“We wanted to make a first product line that could almost be like a capsule wardrobe – so everything in it is designed to go together,” says Noskin director Tony Corrales. The new unisex clothing company (pronounced “no skin”) launched earlier this year with a compact range. There’s a heavy-duty button-up shirt that you might throw over a T-shirt in transitional seasons, straight-cut jeans that’ll outlast skinny or oversized trends, and black Chelsea and combat boots (made in the world’s first vegan footwear factory in Brazil).
“[Each item is] designed to be evergreen, to stay with us through the life cycle of the brand,” says Corrales, who launched the company with fellow vegans Jai Long (a former wedding photographer) and Ash Pierce, who brings with her a decade of experience working with Lee, Wrangler and Neuw Denim.
Corrales has been vegan for 16 years, and though he’s seen the plant-based movement grow in the food and drink industries, especially in urban areas, he tells Broadsheet that clothing brands haven’t entirely caught up. “There are still a lot of animal products within fashion,” he says. “Our goal is to change the perception of vegan and sustainable clothing by being design and aesthetics led.”
The small-scale label operates out of a warehouse in Collingwood. Its clothing and footwear is made across the globe, working with a number of manufacturers that Pierce got to know during her time with the big denim companies.
Noskin’s shirt is made in China, its denim comes from Japan and is manufactured in Hong Kong, and its boots are handmade in a factory in Brazil known for its alternative-leather production.
“We’ve got a great partnership there, and they make shoes for a lot of ethical vegan brands because there’s a lot of traceability. They’ve got access to some of the great up-and-coming vegan materials as well – for example, a leather alternative that is also biodegradable – which we can trial in upcoming styles,” says Corrales.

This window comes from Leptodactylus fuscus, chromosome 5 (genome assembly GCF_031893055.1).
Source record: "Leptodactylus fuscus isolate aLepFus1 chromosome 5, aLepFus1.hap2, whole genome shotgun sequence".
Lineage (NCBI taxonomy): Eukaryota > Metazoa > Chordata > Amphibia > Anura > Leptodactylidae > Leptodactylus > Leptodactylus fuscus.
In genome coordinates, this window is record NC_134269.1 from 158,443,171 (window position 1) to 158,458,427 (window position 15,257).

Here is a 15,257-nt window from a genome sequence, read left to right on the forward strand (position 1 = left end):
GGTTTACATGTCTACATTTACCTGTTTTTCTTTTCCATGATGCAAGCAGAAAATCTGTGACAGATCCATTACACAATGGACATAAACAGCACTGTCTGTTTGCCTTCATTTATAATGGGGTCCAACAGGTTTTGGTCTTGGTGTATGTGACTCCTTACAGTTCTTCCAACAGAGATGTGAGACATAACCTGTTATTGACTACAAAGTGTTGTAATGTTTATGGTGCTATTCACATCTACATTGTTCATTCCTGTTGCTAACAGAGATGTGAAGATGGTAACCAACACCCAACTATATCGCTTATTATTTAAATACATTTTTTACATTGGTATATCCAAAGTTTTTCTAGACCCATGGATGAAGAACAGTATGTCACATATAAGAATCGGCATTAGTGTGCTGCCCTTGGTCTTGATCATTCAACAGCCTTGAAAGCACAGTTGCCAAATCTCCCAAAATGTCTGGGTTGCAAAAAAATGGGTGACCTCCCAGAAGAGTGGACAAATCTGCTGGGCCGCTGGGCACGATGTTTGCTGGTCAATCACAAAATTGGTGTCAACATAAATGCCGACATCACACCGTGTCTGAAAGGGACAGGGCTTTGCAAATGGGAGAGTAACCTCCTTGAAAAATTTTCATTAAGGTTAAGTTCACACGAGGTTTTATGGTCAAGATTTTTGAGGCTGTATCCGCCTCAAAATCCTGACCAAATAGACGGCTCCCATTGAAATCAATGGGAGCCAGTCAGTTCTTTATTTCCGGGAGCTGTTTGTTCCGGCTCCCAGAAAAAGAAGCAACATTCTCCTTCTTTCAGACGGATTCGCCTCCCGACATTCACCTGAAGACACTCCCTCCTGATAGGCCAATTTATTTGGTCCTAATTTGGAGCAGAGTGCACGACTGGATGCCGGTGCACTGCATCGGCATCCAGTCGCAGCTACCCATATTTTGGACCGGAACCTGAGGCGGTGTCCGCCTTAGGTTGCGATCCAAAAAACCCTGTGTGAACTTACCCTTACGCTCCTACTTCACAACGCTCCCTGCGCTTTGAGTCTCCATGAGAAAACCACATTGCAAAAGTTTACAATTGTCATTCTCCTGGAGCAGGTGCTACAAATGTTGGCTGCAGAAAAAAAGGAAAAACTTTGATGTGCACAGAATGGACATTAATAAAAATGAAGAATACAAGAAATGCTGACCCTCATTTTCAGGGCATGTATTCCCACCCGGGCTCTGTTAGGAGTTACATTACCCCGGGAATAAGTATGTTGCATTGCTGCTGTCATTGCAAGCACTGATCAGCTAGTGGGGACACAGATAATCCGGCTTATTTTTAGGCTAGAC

Singer-songwriter Courtney Barnett is a fan; she’s been spotted wearing Noskin boots on tour. Barnett was also a guest on the brand’s Coffee With a Creative blog series. “We love to see our clothing on creators, working while wearing our stuff … We’re making this for people who are wearing it every day. [They’re] all designed to be staples.”
Noskin came about in part due to the pandemic – Pierce’s contract at Lee and Wrangler came to a close at the beginning of the global response to Covid-19 – and it hasn’t been without its challenges. The Collingwood studio has been open to the public on just three weekends since July 2021. Lockdowns across the country have meant waves of online orders and periods of quiet. And the self-funded company is competing within an industry that’s questioning its practices across environmental, human rights and animal rights issues.
“Transparency is key, and I think that’s the same for a brand our size or one as big as H&M,” says Corrales. “Fashion is a tough industry and an environmentally damaging industry … It’s about supporting where people are trying to get to, so that the next generation of brands can collectively have a much better impact than what the current set of brands is doing.”